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Scotched earth: Hiram Walker & Sons of Scotland

Hiram Walker was a large Canadian whisky distiller. This article traces the history of its British subsidiary, a major distiller of Scotch whisky in its own right.

The Canadian businessman Harry Clifford Hatch (1884 – 1946) acquired Hiram Walker & Sons of Ontario in 1926 and merged it with Gooderham & Worts of Toronto to form Hiram Walker Gooderham & Worts Ltd, one of the largest whisky distillers in the world.

Hiram Walker acquired a 60 percent stake in James & George Stodart Ltd of Glasgow in 1930. The purchase included the Stirling Bonding Company (with the Old Smuggler brand) and George Ballantine & Son Ltd.

The Glenburgie and Miltonduff-Glenlivet malt whisky distilleries were acquired in 1936.

Hiram Walker & Sons (Scotland) Ltd was registered in 1937 with a capital of £1 million. It was a wholly-owned subsidiary of Hiram Walker Gooderham & Worts Ltd. Capital was increased to £1.5 million the following year.

Due to a growing export trade, Hiram Walker encountered difficulties procuring sufficient grain whisky for blending purposes. As a result, the company opened the largest distillery in Europe at Dumbarton in 1938. The £450,000 investment on a nine acre site produced three million imperial gallons of whisky each year, mostly grain whisky.

Harry C Hatch hoped that increased Canadian investment in Britain would help to strengthen the British Empire.

Thomas Scott was general manager and a director of Hiram Walker & Sons (Scotland) Ltd by 1949. In 1950 he introduced a resident flock of geese to act as security guards at the Dumbarton distillery.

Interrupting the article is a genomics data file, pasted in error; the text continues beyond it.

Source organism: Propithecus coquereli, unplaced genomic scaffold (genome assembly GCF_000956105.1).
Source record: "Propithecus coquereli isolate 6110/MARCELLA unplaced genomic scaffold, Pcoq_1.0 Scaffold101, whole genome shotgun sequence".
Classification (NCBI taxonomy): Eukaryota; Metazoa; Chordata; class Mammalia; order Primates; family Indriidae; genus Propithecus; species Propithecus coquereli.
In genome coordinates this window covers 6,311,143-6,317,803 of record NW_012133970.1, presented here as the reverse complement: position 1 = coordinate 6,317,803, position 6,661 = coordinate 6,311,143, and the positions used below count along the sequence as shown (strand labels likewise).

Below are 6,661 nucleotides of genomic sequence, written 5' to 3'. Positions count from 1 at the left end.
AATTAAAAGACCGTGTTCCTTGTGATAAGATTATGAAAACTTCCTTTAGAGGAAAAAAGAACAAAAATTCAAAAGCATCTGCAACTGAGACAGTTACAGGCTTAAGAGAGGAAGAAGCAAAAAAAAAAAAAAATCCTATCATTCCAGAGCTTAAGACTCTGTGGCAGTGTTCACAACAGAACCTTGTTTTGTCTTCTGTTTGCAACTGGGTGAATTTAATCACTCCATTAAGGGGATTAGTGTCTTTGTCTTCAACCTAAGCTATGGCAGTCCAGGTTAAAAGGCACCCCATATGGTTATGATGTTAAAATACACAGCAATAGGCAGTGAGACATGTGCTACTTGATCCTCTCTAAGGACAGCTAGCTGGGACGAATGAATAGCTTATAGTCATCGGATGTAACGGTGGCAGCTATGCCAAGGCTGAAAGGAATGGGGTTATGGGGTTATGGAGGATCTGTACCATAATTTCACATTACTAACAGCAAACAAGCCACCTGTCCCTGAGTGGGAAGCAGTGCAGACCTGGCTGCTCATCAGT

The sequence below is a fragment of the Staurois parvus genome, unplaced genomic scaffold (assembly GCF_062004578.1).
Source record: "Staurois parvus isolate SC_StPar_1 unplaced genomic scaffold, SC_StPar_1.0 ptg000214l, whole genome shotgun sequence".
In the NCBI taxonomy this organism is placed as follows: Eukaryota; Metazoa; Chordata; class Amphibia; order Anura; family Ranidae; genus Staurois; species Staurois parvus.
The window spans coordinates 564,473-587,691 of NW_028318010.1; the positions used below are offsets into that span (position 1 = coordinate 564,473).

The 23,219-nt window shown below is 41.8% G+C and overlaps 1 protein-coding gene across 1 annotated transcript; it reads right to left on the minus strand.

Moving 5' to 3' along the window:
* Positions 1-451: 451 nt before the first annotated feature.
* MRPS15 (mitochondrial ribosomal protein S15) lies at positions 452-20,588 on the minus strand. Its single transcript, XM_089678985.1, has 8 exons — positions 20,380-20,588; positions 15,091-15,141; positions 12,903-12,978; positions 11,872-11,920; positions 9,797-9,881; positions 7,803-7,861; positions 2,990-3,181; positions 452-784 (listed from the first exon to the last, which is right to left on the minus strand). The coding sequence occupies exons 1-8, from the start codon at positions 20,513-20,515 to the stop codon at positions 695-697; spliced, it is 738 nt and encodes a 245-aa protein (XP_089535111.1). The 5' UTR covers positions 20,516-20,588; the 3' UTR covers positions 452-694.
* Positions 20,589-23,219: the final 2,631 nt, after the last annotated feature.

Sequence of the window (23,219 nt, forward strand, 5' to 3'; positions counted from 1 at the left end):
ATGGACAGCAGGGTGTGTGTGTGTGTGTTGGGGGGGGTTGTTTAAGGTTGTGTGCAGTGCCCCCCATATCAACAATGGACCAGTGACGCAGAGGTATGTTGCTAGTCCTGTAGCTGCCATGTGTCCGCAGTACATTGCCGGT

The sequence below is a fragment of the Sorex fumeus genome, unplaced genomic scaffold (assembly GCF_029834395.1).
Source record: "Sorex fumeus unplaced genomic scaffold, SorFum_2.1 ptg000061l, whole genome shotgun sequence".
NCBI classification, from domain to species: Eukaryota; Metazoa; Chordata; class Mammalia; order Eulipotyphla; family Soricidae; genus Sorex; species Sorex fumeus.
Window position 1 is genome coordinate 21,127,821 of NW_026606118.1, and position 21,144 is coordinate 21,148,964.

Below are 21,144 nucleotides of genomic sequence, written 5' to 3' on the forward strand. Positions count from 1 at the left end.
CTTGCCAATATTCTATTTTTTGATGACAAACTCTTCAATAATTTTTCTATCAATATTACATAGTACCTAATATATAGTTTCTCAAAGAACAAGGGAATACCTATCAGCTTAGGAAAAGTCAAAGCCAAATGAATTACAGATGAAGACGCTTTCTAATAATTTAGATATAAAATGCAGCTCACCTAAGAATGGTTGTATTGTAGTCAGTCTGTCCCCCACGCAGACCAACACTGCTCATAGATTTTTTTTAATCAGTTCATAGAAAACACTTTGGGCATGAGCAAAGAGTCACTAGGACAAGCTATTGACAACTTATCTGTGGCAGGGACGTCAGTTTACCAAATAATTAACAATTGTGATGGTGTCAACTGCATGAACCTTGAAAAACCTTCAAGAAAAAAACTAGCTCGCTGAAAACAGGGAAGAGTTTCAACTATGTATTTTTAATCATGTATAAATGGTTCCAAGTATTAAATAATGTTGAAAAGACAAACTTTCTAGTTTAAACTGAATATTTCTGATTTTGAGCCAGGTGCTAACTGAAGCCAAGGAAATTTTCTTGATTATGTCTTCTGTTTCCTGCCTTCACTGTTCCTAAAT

Workers at the Dumbarton distillery, taken in the 1950s

Bloch Brothers (Distillers) Ltd of Glasgow was acquired in 1954. The acquisition included two distilleries (Scapa, Orkney and Glen Scotia, Campbeltown) and very large reserves of whisky, including some of the oldest in Britain. At that point it was the second largest acquisition in the Scotch whisky industry since the end of the Second World War. Bloch sales were strongest in North and South America.

Ballantine’s was a favourite Scotch whisky of John F Kennedy, and during his presidency it was the highest selling Scotch whisky in the United States.

1,100 people were employed at the Dumbarton plant in 1969.

Stephen McCann replaced Scott to become managing director of Hiram Walker of Scotland in 1969. In 1971 McCann became chairman and Alistair Cunningham (1926 – 2010) became managing director.

A new complex for Scotch whisky production was opened at Kilmalid, outside Dumbarton, in 1977. It was the most advanced whisky blending plant in Europe.

Hiram Walker attempted to buy Highland Distilleries in 1979. Highland Distilleries owned the Famous Grouse brand, which would have given the company a foothold in the British market. The Monopolies Commission ruled that the bid was against the public interest.

A new bottling plant was opened at Kilmalid in 1982. Soon, it was handling more than 100 million bottles a year.

Hiram Walker was the third largest Scotch whisky producer in the world by 1984, with nine malt distilleries and one large grain distillery. Ballantine was its large international brand, and although sales had slipped in the United States, it was the market leader in Continental Europe, with particularly strong sales in Italy.

During the 1980s Hiram Walker received criticism for selling bulk malt whisky to Japanese distillers, who used it as the basis for their own blends.

Hiram Walker was acquired by Allied Lyons, a British food and beverages copany, in 1987.

Alistair Cunningham retired in 1992.

The Dumbarton distillery was closed in 2002, and demolished in 2008.

The geese were removed from Dumbarton in 2012.

As of 2014, Ballantine’s is the second highest-selling Scotch whisky in the world after Johnnie Walker.